BMW headquarters in Munich
|Traded as||FWB: BMW|
Bayerische Flugzeugwerke AG (BFW)
|Founded||7 March 1916|
|Founder||Franz Josef Popp, Karl Rapp, Camillo Castiglioni|
|Headquarters||Munich, Bavaria, Germany|
|Harald Krüger (CEO)
(Chairman of the Supervisory Board)
|Products||Luxury vehicles, sports cars, motorcycles, bicycles|
|Owner||Stefan Quandt (29%)
Susanne Klatten (21%)
Public float (50%)
Number of employees
Bayerische Motoren Werke AG (German for Bavarian Motor Works), usually known under its abbreviation BMW, is a German luxury vehicle, motorcycle, and engine manufacturing company founded in 1916.
It is one of the best-selling luxury automakers in the world The company is a component of the Euro Stoxx 50 stock market indexHeadquartered in Munich, Bavaria, BMW owns Mini cars and is the parent company of Rolls-Royce Motor Cars BMW produces motorcars under the BMW Motorsport division and motorcycles under BMW Motorrad, and plug-in electric cars under the BMW i sub-brand and the "iPerformance" model designation within the regular BMW lineup
BMW towers and museum, Munich, Germany
BMW Group Classic
BMW AG originated with three other manufacturing companies, Rapp Motorenwerke and Bayerische Flugzeugwerke (BFw) in Bavaria, and Fahrzeugfabrik Eisenach in Thuringia.
Aircraft engine manufacturer Rapp Motorenwerke became Bayerische Motorenwerke in 1916 The engine manufacturer, which built proprietary industrial engines after World War I, was then bought by the owner of BFw who then merged BFw into BMW and moved the engine works onto BFw's premises BFw's motorcycle sideline was improved upon by BMW and became an integral part of their business
BMW became an automobile manufacturer in 1929 when it purchased Fahrzeugfabrik Eisenach, which, at the time, built Austin Sevens under licence under the Dixi marque. BMW's team of engineers progressively developed their cars from small Seven-based cars into six-cylinder luxury cars and, in 1936, began production of the BMW 328 sports car. Aircraft engines, motorcycles, and automobiles would be BMW's main products until World War II. During the war, against the wishes of its director Franz Josef Popp, BMW concentrated on aircraft engine production, with motorcycles as a side line and automobile manufacture stopped altogether.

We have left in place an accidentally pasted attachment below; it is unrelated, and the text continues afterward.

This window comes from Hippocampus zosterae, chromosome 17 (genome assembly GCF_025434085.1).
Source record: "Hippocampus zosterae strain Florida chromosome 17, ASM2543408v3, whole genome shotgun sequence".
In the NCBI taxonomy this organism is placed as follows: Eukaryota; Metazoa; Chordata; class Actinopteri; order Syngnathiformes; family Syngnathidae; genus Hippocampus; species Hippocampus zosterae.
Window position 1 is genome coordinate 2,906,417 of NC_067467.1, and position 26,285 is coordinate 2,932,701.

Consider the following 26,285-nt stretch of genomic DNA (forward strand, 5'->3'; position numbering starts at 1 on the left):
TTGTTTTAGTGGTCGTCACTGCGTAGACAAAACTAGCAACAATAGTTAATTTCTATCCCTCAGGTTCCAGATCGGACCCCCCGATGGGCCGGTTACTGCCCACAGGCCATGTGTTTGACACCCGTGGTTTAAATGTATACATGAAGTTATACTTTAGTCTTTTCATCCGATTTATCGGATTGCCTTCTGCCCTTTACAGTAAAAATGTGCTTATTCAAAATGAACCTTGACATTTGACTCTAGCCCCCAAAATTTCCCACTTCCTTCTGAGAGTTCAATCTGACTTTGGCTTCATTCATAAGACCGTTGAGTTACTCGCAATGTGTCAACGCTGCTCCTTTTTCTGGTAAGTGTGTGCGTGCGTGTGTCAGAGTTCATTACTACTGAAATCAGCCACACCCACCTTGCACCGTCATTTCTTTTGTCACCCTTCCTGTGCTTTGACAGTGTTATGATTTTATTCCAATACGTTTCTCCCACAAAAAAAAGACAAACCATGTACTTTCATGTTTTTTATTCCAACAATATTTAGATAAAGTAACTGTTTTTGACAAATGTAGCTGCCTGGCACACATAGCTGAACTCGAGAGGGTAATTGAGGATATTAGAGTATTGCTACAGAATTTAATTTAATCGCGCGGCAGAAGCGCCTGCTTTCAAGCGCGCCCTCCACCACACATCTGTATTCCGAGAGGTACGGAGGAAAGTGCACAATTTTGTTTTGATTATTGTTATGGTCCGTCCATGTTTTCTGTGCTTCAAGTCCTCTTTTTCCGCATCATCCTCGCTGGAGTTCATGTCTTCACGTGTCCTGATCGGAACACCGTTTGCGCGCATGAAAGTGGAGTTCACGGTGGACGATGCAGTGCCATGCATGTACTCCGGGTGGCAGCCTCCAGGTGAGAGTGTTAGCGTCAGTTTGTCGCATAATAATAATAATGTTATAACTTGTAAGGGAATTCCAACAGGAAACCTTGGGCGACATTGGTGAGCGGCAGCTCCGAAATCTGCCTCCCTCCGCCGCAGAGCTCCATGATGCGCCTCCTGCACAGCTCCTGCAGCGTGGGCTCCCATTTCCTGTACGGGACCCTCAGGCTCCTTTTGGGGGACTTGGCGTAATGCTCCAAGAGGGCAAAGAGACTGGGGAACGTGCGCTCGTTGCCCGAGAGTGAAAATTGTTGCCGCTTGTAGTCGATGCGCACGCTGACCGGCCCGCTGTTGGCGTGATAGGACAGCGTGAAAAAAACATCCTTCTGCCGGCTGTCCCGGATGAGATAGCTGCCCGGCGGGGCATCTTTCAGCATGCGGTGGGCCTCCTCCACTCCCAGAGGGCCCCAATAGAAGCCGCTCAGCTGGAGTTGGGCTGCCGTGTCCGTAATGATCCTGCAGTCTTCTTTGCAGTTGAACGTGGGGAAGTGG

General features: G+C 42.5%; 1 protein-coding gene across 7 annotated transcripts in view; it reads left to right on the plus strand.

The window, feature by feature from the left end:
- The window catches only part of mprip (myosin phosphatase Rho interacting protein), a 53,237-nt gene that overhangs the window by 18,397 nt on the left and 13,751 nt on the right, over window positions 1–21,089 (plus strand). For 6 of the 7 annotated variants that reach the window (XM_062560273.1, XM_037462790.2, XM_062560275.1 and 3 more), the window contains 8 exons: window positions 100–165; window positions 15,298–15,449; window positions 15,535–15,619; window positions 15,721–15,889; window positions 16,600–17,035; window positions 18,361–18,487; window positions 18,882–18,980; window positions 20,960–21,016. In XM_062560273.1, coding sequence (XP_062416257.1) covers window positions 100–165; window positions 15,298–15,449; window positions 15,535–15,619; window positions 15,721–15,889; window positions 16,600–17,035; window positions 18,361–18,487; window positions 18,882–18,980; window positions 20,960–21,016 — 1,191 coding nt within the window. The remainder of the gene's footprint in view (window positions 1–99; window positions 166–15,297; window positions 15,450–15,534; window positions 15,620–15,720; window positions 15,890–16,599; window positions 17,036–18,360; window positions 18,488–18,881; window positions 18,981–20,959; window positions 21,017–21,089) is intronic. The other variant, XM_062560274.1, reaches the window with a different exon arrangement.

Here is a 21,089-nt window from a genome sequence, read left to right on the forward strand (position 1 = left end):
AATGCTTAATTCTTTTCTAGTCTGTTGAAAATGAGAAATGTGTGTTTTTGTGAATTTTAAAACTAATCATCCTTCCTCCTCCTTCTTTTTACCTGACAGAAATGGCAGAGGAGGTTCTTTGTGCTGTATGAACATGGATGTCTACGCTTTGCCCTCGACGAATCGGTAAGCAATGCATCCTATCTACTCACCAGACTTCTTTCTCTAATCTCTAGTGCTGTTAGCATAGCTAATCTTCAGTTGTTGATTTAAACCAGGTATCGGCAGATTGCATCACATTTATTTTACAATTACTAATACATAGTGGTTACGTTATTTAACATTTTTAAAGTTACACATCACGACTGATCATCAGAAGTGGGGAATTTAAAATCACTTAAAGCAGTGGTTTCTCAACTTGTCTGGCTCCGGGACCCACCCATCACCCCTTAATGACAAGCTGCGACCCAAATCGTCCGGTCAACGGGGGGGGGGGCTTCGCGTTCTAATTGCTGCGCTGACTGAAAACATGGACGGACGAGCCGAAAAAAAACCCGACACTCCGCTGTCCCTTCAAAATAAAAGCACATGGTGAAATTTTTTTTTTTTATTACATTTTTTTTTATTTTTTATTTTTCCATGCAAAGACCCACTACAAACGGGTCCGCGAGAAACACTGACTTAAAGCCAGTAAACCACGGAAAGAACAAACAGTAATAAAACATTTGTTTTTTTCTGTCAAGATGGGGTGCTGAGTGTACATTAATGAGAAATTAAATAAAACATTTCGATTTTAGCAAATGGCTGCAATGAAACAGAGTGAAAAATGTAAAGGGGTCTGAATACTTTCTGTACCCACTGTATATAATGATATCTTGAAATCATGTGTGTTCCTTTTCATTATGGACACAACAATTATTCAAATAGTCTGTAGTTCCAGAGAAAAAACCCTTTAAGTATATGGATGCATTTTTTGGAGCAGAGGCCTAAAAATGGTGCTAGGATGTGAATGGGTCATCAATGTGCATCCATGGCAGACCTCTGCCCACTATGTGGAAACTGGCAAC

After the war, BMW survived by making pots, pans, and bicycles until 1948, when it restarted motorcycle production. Meanwhile, BMW's factory in Eisenach fell in the Soviet occupation zone and the Soviets restarted production of pre-war BMW motorcycles and automobiles there. This continued until 1955, after which they concentrated on cars based on pre-war DKW designs. BMW began building cars in Bavaria in 1952 with the BMW 501 luxury saloon. Sales of their luxury saloons were too small to be profitable, so BMW supplemented this with building Isettas under licence. Slow sales of luxury cars and small profit margins from microcars caused the BMW board to consider selling the operation to Daimler-Benz. However, Herbert Quandt was convinced to purchase a controlling interest in BMW and to invest in its future.
Quandt's investment, along with profits from the BMW 700, brought about the BMW New Class and BMW New Six. These new products, along with the absorption of Hans Glas GmbH, gave BMW a sure footing on which to expand. BMW grew in strength, eventually acquiring the Rover Group (most of which was later divested), and the license to build automobiles under the Rolls-Royce marque.
History of Bayerische Flugzeugwerke (BFw)
Gustav Otto Flugmaschinenfabrik
Helios motorcycle built by BFw before the merger with BMW. The M2B15 engine was supplied by BMW
Advertisement for BFw in 1916
Origin and history of BMW to the end of World War I
In 1913, Karl Rapp established Rapp Motorenwerke near the Oberwiesenfeld. Rapp had chosen the site because it was close to Gustav Otto Flugmaschinenfabrik, with whom he had contracts to supply his four-cylinder aircraft engines.
Rapp was sub-contracted by Austro-Daimler to manufacture their V12 aircraft engines. Austro-Daimler at the time was unable to meet its own demands to build V12 Aero engines. The officer supervising aero-engine building at Austro-Daimler on behalf of the Austrian government was Franz Josef Popp. When it was decided to produce Austro-Daimler engines at Rapp Motorenwerke, Popp was delegated to Munich from Vienna to supervise engine quality.
Popp did not restrict himself to the role of observer, becoming actively involved in the overall management of the company. On 7 March 1916, Rapp Motorenwerke became Bayerische Motoren Werke GmbH.